The Type 1 Plug is the standard plug for electric vehicle charging in the United States and Japan. The 1st generation Nissan Leaf is the only EV in SA that uses this type of plug.
The Combined Charging System (CCS 1) is an extension of the Type 1 plug providing direct current (DC) contacts for high-power DC fast charging. In Japan a dedicated CHAdeMO connector is used for DC charging.
Tesla uses its own charge plug and ecosystem for its supercharging network in the U.S but has adopted the Type 2 / CCS 2 standard in Europe. Tesla is expected to adopt the Type 2 / CCS 2 standard for South Africa.
Amps (A) is the measuring unit for electric current. South African domestic sockets can supply up to 16 Amps current.
Volts (V) is the measuring unit for electrical potential. South Africa’s standard domestic supply voltage is 230 Volts.
Watt (W) is the measuring unit for electrical power. Electric power is calculated by multiplying the voltage by the current. The power rating for a South African domestic socket is therefore 16Amps x 230Volts = 3.7kW.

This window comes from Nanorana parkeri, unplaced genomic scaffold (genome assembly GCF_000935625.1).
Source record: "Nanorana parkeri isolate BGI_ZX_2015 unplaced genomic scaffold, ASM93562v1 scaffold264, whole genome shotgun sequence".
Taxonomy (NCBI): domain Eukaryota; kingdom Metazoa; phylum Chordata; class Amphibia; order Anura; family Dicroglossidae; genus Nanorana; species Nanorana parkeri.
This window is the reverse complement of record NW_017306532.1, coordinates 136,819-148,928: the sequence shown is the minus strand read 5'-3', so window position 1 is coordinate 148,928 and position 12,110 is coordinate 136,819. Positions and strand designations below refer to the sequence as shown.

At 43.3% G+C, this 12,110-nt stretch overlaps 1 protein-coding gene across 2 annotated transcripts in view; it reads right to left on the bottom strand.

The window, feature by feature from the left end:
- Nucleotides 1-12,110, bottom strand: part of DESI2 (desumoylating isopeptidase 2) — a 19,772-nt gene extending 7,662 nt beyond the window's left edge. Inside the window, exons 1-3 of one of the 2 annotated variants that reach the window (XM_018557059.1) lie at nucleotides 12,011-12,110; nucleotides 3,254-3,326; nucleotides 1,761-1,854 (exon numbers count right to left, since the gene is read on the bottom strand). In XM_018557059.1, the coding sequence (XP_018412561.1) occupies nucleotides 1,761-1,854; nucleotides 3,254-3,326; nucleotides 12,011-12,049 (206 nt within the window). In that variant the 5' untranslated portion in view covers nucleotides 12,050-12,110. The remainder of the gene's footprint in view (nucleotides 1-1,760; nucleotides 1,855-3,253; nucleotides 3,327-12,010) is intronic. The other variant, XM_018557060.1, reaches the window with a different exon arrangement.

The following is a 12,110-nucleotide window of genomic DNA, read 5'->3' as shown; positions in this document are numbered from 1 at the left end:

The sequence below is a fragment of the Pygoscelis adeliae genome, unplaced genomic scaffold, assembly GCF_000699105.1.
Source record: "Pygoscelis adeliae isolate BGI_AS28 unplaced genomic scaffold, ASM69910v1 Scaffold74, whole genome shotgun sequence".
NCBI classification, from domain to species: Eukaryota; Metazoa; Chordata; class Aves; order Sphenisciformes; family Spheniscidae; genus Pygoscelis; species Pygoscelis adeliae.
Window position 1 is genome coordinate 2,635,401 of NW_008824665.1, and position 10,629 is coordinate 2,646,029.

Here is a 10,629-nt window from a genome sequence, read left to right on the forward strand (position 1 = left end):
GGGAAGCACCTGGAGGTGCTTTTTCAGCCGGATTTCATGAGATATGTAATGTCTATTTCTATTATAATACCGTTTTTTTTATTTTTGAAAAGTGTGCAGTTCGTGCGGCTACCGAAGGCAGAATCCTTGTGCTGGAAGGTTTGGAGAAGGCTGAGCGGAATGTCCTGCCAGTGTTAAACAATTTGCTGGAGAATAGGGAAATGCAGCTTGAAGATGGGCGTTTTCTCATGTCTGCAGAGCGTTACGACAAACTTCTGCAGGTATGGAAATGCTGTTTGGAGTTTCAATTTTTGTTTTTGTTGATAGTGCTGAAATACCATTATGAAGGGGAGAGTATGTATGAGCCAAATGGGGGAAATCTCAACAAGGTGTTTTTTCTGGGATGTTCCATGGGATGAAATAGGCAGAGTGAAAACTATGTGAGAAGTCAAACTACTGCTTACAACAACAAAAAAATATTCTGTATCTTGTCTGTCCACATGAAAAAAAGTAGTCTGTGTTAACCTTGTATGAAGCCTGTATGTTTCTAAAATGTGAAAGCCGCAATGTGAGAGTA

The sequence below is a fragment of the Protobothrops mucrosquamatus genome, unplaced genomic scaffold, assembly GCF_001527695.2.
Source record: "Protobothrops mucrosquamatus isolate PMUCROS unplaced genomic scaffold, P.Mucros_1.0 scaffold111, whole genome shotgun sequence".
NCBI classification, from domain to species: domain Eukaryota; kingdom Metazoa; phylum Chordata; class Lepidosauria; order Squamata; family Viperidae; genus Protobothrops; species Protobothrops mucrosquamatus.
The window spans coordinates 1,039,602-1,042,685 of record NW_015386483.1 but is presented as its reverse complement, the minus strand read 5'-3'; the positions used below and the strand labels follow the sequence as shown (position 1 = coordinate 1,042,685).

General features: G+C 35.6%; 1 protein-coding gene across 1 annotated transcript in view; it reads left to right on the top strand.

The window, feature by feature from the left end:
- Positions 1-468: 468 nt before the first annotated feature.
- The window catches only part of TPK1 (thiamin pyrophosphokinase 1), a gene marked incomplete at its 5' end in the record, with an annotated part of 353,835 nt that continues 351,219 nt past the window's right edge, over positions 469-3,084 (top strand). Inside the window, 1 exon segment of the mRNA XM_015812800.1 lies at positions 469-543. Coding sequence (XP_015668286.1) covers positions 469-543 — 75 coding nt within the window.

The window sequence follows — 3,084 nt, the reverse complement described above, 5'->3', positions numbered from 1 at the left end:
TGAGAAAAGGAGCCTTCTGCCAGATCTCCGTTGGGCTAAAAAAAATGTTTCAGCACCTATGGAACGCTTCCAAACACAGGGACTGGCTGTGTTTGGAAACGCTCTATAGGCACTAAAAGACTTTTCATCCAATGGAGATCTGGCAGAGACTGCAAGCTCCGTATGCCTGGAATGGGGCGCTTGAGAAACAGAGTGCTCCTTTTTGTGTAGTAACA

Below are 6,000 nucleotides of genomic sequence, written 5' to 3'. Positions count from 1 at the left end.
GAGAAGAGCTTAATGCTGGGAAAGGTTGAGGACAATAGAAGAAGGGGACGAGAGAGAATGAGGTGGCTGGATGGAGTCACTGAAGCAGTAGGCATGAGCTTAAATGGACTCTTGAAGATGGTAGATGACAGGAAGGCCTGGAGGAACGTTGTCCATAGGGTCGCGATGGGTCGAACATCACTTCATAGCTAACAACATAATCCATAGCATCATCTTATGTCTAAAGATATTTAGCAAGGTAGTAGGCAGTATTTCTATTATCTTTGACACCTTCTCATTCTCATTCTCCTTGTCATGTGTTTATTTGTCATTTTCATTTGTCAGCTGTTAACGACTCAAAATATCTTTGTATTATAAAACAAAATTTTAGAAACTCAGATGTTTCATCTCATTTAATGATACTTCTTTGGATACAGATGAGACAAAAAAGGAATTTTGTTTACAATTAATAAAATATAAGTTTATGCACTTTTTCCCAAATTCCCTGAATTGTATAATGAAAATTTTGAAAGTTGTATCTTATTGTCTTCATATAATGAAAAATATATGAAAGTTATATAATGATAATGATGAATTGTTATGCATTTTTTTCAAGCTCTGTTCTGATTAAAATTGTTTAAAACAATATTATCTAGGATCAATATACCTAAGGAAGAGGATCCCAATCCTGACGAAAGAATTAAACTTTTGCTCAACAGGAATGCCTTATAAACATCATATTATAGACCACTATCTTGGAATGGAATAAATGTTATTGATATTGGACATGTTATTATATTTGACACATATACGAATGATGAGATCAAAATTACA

Kilowatt-hour (kWh) is the measuring unit for electrical power consumption. It is used by electricity utility providers to bill users for the amount of electricity consumed. It is the energy provided in one hour by one kilowatt of power. The capacity of Electric Vehicle batteries is also measured in kWh.
Single Phase AC is the standard type of electricity supplied to most homes and small businesses, comprising of three conductors, Live (L), Neutral (N) and Earth (E). It is the most common means of charging EVs at your home or workplace, providing a maximum charge rate of 7.4 kW.
Three Phase AC is the type of electricity supplied to large consumers of power, including offices, factories, farms and large homes. It comprises of five conductors, three Live (L1, L2, L3), one Neutral (N) and Earth (E). 3-Phase (3P) AC charge stations are rated up 22 kW, although the majority of electric cars only support 11 kW 3-phase charging. A few earlier generation EVs do not support three phase charging.
Industrial CEE Sockets
Industrial CEE sockets are commonly used in factories to supply electricity to high-powered machinery and come in various power variants, distinguished by colour, diameter and number of pins.